Telling The Truth Will Make You Feel Better
There I was, complaining about my trouble shedding the post-baby pounds that seem to have a grip stronger than the Lycra in Christina Aguilera's clothing.
"Don't worry," said my childless and recently married friend, Lynn. "Most women take two years to return to their pre-pregnancy weight."
The information went a long way toward helping me feel better about the gap between the button and the hole on my favorite pair of jeans, but its full significance didn't strike me until we sat down to dinner. "Is juice OK for Benjamin?" Lynn asked. "You know, researchers believe the growing rate of childhood obesity in this country can be contributed largely to the increase in juice consumption among American children," she explained. I eyed her thoughtfully as I settled my son into his seat. Not that I didn't appreciate the nuggets of information Lynn was tossing casually into the conversation -- in fact, I already was planning on recycling them for my own use. No, it was the source that was surprising. Since when had my upwardly mobile, silk pants-wearing, career-centric friend started reading parenting articles? Then I realized -- she's doing research!
I should have recognized the symptoms. Way back in my B.K. (before kids) days, I thought I'd be better prepared for motherhood if I read everything ever written on the topic. From The Girlfriends' Guide to Pregnancy and What to Expect When You're Expecting to Child Magazine and Parenting, I consumed them all. After all, forewarned was forearmed.
In my case, though, the descriptions of labor, delivery and the resulting aftermath so alarmed me that I wouldn't let my poor husband within 15 feet of me for the next six months. Fortunately -- though some days I do have my doubts -- hormones and my biological clock won out. But oversaturation with grisly details is only one of research's possible side effects; another is the lure of false security. Here's how it goes: You're about to embark on an 18-year-long sea voyage on the good ship Parenthood. The passage is known to be fraught with perils, from riptides to seasickness to even a Loch Ness Monster or two. But descriptions of the scenery along the way are enough to make the trip pretty tempting. All the same, you're scared witless. Will your fellow passengers tease and torment you, just to relieve their own boredom? Will the isolation of being away from your former life leave you writhing with cabin fever? Will the constant diet of chicken nuggets and French fries leave you with scurvy?
You try to quell your roiling nerves by investigating the trip. You read travelogues by those who've taken the voyage before you. You research what cartographers and meteorologists have to say about the route. You buy all the equipment and tools available. And you start to think, "Hey, this isn't so bad. I'm ready." But you aren't. The information in those slick, full-colored travelogues may be interesting, but its usefulness when you're face-to-face with a tidal wave is negligible.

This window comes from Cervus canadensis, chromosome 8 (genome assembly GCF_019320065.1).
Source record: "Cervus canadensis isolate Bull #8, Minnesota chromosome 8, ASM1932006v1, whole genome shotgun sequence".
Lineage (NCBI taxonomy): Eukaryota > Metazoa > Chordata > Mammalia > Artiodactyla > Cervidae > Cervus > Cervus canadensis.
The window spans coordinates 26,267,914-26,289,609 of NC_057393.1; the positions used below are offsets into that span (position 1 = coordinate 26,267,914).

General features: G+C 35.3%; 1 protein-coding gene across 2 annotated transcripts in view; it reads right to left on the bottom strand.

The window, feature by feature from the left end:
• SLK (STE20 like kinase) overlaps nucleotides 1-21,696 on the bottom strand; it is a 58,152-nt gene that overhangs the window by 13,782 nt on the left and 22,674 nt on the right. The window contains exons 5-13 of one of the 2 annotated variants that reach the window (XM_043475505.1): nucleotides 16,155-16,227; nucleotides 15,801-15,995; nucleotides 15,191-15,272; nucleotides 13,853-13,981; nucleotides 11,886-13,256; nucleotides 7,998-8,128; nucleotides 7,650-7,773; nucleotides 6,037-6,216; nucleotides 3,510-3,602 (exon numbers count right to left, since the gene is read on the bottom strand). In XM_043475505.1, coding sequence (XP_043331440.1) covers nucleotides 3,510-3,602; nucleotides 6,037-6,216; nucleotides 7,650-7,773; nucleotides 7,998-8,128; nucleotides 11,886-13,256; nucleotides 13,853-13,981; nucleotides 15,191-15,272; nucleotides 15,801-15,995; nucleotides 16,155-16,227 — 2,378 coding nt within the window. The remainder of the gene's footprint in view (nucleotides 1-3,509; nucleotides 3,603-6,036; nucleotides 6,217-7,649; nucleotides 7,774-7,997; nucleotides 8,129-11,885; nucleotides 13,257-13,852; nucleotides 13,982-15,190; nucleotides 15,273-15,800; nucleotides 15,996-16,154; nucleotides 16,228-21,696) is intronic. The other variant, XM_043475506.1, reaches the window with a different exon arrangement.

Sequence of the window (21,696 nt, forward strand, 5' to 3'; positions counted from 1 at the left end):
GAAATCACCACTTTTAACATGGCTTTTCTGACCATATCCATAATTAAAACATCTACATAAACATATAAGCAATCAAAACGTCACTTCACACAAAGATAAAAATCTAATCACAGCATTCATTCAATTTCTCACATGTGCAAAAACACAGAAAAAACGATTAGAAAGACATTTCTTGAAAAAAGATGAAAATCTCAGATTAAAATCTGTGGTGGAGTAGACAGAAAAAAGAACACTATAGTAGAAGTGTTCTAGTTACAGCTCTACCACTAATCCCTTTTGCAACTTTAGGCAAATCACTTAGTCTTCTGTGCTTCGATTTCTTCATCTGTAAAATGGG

Parenting experts write about the easy topics, ones that can be neatly summarized and dissected in a two-page article or between the covers of a book and illustrated by slick photographs and clever diagrams. They don't tackle the hard, squishy stuff, like how to tell at a glance if the cotton candy, three hot dogs and large lemonade your daughter just ate at the county fair are about to be spewed all over the backseat of your car. They don't try to explain that one day your kids are going to make you mad enough to make you want to do physical damage to something, mad enough to scare you and them, mad enough so the only solution will be to turn your back and walk away for a self-imposed "time out." Or that some days you'd give anything to be back in your hose and high heels, dealing with people whose worlds don't consist of Blue's Clues, cheese sticks and the life-threatening question of whose cupcake has the most icing.
They also don't explain that despite all of the above, all your sacrifices, stacked end to end, will simply shrivel up and blow away when held up against the pure joy of being called "Mama" for the first time, or seeing the light go on in your kid's eyes when he sounds out his first word, or being the one -- the only one -- to be able to make the nightmares go away.
Nope, none of the experts can tell you the really important things about parenting. But I can tell you this: Go ahead and book that passage aboard Parenthood. Then toss the guidebooks overboard and get ready for the ride of a lifetime.